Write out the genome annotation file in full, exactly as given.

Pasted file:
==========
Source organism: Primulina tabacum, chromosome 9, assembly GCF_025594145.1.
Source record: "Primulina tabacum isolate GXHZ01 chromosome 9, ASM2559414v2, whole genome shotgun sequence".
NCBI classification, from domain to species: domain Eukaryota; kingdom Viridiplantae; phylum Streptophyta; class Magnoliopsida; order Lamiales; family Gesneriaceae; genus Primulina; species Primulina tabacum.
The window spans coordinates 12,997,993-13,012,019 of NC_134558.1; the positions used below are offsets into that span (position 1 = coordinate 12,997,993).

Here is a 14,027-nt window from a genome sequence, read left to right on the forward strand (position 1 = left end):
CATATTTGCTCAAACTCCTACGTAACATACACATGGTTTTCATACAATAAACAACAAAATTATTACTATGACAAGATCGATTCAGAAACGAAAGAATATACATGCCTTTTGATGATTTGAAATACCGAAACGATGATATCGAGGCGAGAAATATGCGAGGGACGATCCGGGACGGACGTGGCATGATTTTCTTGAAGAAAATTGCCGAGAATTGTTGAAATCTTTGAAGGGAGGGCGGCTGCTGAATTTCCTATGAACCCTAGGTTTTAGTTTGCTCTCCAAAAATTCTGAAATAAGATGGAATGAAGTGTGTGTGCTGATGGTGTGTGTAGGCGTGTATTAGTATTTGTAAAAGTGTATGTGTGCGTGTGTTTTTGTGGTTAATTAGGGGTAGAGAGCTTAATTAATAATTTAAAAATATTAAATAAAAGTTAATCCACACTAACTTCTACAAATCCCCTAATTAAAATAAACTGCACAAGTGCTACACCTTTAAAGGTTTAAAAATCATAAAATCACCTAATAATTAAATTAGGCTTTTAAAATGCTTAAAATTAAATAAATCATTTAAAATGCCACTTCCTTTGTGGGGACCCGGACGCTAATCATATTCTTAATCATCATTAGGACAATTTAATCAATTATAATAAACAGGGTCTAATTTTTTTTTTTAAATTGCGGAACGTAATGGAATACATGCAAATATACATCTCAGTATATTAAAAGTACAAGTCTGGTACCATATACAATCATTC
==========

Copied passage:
Source organism: Primulina tabacum, chromosome 9, assembly GCF_025594145.1.
Source record: "Primulina tabacum isolate GXHZ01 chromosome 9, ASM2559414v2, whole genome shotgun sequence".
NCBI classification, from domain to species: domain Eukaryota; kingdom Viridiplantae; phylum Streptophyta; class Magnoliopsida; order Lamiales; family Gesneriaceae; genus Primulina; species Primulina tabacum.
The window spans coordinates 12,997,993-13,012,019 of NC_134558.1; the positions used below are offsets into that span (position 1 = coordinate 12,997,993).

Here is a 14,027-nt window from a genome sequence, read left to right on the forward strand (position 1 = left end):
CATATTTGCTCAAACTCCTACGTAACATACACATGGTTTTCATACAATAAACAACAAAATTATTACTATGACAAGATCGATTCAGAAACGAAAGAATATACATGCCTTTTGATGATTTGAAATACCGAAACGATGATATCGAGGCGAGAAATATGCGAGGGACGATCCGGGACGGACGTGGCATGATTTTCTTGAAGAAAATTGCCGAGAATTGTTGAAATCTTTGAAGGGAGGGCGGCTGCTGAATTTCCTATGAACCCTAGGTTTTAGTTTGCTCTCCAAAAATTCTGAAATAAGATGGAATGAAGTGTGTGTGCTGATGGTGTGTGTAGGCGTGTATTAGTATTTGTAAAAGTGTATGTGTGCGTGTGTTTTTGTGGTTAATTAGGGGTAGAGAGCTTAATTAATAATTTAAAAATATTAAATAAAAGTTAATCCACACTAACTTCTACAAATCCCCTAATTAAAATAAACTGCACAAGTGCTACACCTTTAAAGGTTTAAAAATCATAAAATCACCTAATAATTAAATTAGGCTTTTAAAATGCTTAAAATTAAATAAATCATTTAAAATGCCACTTCCTTTGTGGGGACCCGGACGCTAATCATATTCTTAATCATCATTAGGACAATTTAATCAATTATAATAAACAGGGTCTAATTTTTTTTTTTAAATTGCGGAACGTAATGGAATACATGCAAATATACATCTCAGTATATTAAAAGTACAAGTCTGGTACCATATACAATCATTC